Green Key Unlocked: Why It Pays to be a Paralegal

Pursuing a law career is both exciting and daunting. It’s a field many consider from a young age, be it from inspiration or pure interest. Law school attracts huge pools of students every year, many with high hopes of becoming powerful attorneys. In fact, according to the Law School Admission Council, U.S. enrollment was up 13% in 2021. 

But lawyers aren’t the only integral roles in the legal community. Paralegals are not only imperative to the industry, but recently in high demand. Due to law firms encouraging their entry level paralegals to attend law school, the profession has changed significantly.  

“Junior paralegals look at it as a stepping stone to other avenues. However, being a paralegal can be a solid and enriching career path in and of itself,” says Dara Webman, Executive Director of Legal Support at Green Key. Webman reiterates that working as a paralegal can still create a fulfilling and profitable law career. “Because of the high demand and lack of career paralegals, these individuals can warrant top salaries.” 

What the job of a paralegal entails 

Paralegal work is just as important as that of a lawyer. While they cannot practice law, they are still heavily involved in the legal process, working hand in hand with attorneys. This can include preparing cases for trial, performing research, handling transactional responsibilities, and managing other aspects of the legal process. Depending on which area of law a paralegal is in, their work will differ, but day-to-day responsibilities are very similar. 

How to become a paralegal 

Becoming a paralegal may require earning a four-year degree, a two-year degree, or a paralegal certificate. Although, the education requirement is not always necessary. The profession itself is more based on experience. This makes the profession more attainable for those who cannot afford further schooling.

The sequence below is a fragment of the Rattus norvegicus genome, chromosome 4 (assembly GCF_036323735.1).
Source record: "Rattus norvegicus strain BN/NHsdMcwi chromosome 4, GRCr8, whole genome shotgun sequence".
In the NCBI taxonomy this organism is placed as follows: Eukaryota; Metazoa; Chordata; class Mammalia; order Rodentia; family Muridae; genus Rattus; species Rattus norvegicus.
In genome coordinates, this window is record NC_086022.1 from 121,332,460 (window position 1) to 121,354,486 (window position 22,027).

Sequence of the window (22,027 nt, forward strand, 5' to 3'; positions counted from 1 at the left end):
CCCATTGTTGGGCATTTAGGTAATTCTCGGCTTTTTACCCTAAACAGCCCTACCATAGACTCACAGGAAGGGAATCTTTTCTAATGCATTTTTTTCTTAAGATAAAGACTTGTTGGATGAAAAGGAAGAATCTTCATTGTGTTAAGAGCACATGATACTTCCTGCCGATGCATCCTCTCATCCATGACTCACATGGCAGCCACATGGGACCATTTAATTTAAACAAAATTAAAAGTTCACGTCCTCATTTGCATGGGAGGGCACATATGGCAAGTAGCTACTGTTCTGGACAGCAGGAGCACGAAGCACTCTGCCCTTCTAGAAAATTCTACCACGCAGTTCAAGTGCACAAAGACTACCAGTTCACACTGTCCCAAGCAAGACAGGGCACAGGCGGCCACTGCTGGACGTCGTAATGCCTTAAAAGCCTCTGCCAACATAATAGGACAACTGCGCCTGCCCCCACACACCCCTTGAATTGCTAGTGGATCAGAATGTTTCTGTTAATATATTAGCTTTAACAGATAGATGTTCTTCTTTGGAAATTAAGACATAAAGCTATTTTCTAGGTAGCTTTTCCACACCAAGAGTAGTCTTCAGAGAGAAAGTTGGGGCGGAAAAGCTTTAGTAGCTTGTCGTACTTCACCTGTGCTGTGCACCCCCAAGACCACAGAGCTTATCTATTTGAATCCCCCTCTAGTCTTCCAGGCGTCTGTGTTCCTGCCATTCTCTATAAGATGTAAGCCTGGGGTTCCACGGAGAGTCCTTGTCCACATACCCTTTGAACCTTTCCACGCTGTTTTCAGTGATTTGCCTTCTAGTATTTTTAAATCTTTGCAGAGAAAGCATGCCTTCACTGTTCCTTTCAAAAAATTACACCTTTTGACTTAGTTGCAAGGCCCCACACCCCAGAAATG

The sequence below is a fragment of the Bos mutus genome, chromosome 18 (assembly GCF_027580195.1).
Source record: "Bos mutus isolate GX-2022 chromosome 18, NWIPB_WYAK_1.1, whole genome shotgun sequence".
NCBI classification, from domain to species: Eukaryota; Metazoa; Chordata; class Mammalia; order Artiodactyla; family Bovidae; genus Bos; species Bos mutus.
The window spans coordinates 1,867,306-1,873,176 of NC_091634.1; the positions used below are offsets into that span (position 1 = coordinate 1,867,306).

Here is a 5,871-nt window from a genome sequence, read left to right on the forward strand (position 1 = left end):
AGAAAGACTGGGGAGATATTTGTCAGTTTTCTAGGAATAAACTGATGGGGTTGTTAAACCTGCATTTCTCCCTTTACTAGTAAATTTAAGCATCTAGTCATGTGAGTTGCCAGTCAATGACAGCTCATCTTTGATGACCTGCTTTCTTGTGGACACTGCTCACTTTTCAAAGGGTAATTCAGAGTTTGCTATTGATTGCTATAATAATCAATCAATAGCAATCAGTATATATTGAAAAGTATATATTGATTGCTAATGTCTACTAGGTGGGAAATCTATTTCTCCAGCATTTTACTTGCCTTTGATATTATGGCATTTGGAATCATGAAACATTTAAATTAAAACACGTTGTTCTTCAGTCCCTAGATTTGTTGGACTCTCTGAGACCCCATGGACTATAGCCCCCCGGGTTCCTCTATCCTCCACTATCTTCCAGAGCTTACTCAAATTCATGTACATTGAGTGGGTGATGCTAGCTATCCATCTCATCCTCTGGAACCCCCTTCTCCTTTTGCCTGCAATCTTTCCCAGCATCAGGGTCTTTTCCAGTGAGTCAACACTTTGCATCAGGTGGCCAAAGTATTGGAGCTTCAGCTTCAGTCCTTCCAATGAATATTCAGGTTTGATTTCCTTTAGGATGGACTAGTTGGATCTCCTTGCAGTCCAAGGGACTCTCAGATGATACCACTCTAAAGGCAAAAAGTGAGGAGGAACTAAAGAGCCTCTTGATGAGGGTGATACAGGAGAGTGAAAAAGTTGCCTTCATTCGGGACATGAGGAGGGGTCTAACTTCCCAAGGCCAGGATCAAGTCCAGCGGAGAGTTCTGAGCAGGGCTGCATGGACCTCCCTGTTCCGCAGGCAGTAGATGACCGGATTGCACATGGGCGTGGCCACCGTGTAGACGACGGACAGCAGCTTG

Once someone earns their degree, determining their specialty is the next step. This can vary from litigation, real estate law, corporate, trust and estates, intellectual property, or contracts administration and management, to list a few.  

Other avenues for paralegals 

Webman stresses that paralegals can find better quality of life and substantive work in big corporations. “Most of the jobs I recruit for come from the legal department of private equity firms, real estate companies, asset management companies, and financial services companies,” she says. “Once they get in there, there is infinite opportunity for growth. The corporations use their paralegals in a very substantive way. There are alternative careers for paralegals beyond the traditional law firm.” 

To learn more about our paralegal opportunities, browse our open roles in Legal Support and connect with Webman on LinkedIn for all future job postings.  

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